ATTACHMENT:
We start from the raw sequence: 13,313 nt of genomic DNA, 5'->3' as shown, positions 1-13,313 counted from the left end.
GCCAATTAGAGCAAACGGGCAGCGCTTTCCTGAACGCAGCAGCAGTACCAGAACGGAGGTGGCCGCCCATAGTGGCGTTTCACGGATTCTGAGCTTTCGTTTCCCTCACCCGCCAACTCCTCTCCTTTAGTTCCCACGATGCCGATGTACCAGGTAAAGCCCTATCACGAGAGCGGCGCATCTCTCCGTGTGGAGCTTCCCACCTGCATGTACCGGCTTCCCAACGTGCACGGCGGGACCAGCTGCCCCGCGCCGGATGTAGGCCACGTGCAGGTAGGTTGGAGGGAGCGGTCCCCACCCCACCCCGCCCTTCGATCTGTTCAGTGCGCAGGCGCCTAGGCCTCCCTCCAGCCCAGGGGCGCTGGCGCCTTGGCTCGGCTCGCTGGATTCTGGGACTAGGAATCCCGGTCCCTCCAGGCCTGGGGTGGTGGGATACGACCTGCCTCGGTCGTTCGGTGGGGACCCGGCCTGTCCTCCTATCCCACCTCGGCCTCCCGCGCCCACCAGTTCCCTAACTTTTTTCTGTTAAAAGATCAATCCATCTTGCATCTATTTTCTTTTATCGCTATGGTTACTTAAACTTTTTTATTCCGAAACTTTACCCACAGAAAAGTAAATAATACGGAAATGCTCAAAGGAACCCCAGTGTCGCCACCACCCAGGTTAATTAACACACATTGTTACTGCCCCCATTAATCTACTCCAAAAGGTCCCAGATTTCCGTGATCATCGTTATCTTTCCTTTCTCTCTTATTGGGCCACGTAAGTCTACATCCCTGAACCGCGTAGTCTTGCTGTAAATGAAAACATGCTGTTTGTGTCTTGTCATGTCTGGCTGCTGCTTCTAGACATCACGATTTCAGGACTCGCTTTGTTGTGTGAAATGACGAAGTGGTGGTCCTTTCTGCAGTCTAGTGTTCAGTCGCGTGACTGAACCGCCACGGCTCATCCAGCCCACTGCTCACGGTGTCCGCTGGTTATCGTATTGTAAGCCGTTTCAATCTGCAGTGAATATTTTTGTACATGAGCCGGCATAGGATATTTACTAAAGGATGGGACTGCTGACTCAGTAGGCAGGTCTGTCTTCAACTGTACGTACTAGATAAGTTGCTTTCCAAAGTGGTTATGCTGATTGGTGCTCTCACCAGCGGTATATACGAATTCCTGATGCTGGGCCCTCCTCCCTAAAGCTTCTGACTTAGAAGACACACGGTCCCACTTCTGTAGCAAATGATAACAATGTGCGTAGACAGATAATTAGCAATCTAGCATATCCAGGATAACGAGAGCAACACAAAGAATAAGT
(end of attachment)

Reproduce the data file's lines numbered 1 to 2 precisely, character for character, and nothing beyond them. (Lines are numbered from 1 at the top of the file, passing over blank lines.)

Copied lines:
We start from the raw sequence: 13,313 nt of genomic DNA, 5'->3' as shown, positions 1-13,313 counted from the left end.
GCCAATTAGAGCAAACGGGCAGCGCTTTCCTGAACGCAGCAGCAGTACCAGAACGGAGGTGGCCGCCCATAGTGGCGTTTCACGGATTCTGAGCTTTCGTTTCCCTCACCCGCCAACTCCTCTCCTTTAGTTCCCACGATGCCGATGTACCAGGTAAAGCCCTATCACGAGAGCGGCGCATCTCTCCGTGTGGAGCTTCCCACCTGCATGTACCGGCTTCCCAACGTGCACGGCGGGACCAGCTGCCCCGCGCCGGATGTAGGCCACGTGCAGGTAGGTTGGAGGGAGCGGTCCCCACCCCACCCCGCCCTTCGATCTGTTCAGTGCGCAGGCGCCTAGGCCTCCCTCCAGCCCAGGGGCGCTGGCGCCTTGGCTCGGCTCGCTGGATTCTGGGACTAGGAATCCCGGTCCCTCCAGGCCTGGGGTGGTGGGATACGACCTGCCTCGGTCGTTCGGTGGGGACCCGGCCTGTCCTCCTATCCCACCTCGGCCTCCCGCGCCCACCAGTTCCCTAACTTTTTTCTGTTAAAAGATCAATCCATCTTGCATCTATTTTCTTTTATCGCTATGGTTACTTAAACTTTTTTATTCCGAAACTTTACCCACAGAAAAGTAAATAATACGGAAATGCTCAAAGGAACCCCAGTGTCGCCACCACCCAGGTTAATTAACACACATTGTTACTGCCCCCATTAATCTACTCCAAAAGGTCCCAGATTTCCGTGATCATCGTTATCTTTCCTTTCTCTCTTATTGGGCCACGTAAGTCTACATCCCTGAACCGCGTAGTCTTGCTGTAAATGAAAACATGCTGTTTGTGTCTTGTCATGTCTGGCTGCTGCTTCTAGACATCACGATTTCAGGACTCGCTTTGTTGTGTGAAATGACGAAGTGGTGGTCCTTTCTGCAGTCTAGTGTTCAGTCGCGTGACTGAACCGCCACGGCTCATCCAGCCCACTGCTCACGGTGTCCGCTGGTTATCGTATTGTAAGCCGTTTCAATCTGCAGTGAATATTTTTGTACATGAGCCGGCATAGGATATTTACTAAAGGATGGGACTGCTGACTCAGTAGGCAGGTCTGTCTTCAACTGTACGTACTAGATAAGTTGCTTTCCAAAGTGGTTATGCTGATTGGTGCTCTCACCAGCGGTATATACGAATTCCTGATGCTGGGCCCTCCTCCCTAAAGCTTCTGACTTAGAAGACACACGGTCCCACTTCTGTAGCAAATGATAACAATGTGCGTAGACAGATAATTAGCAATCTAGCATATCCAGGATAACGAGAGCAACACAAAGAATAAGT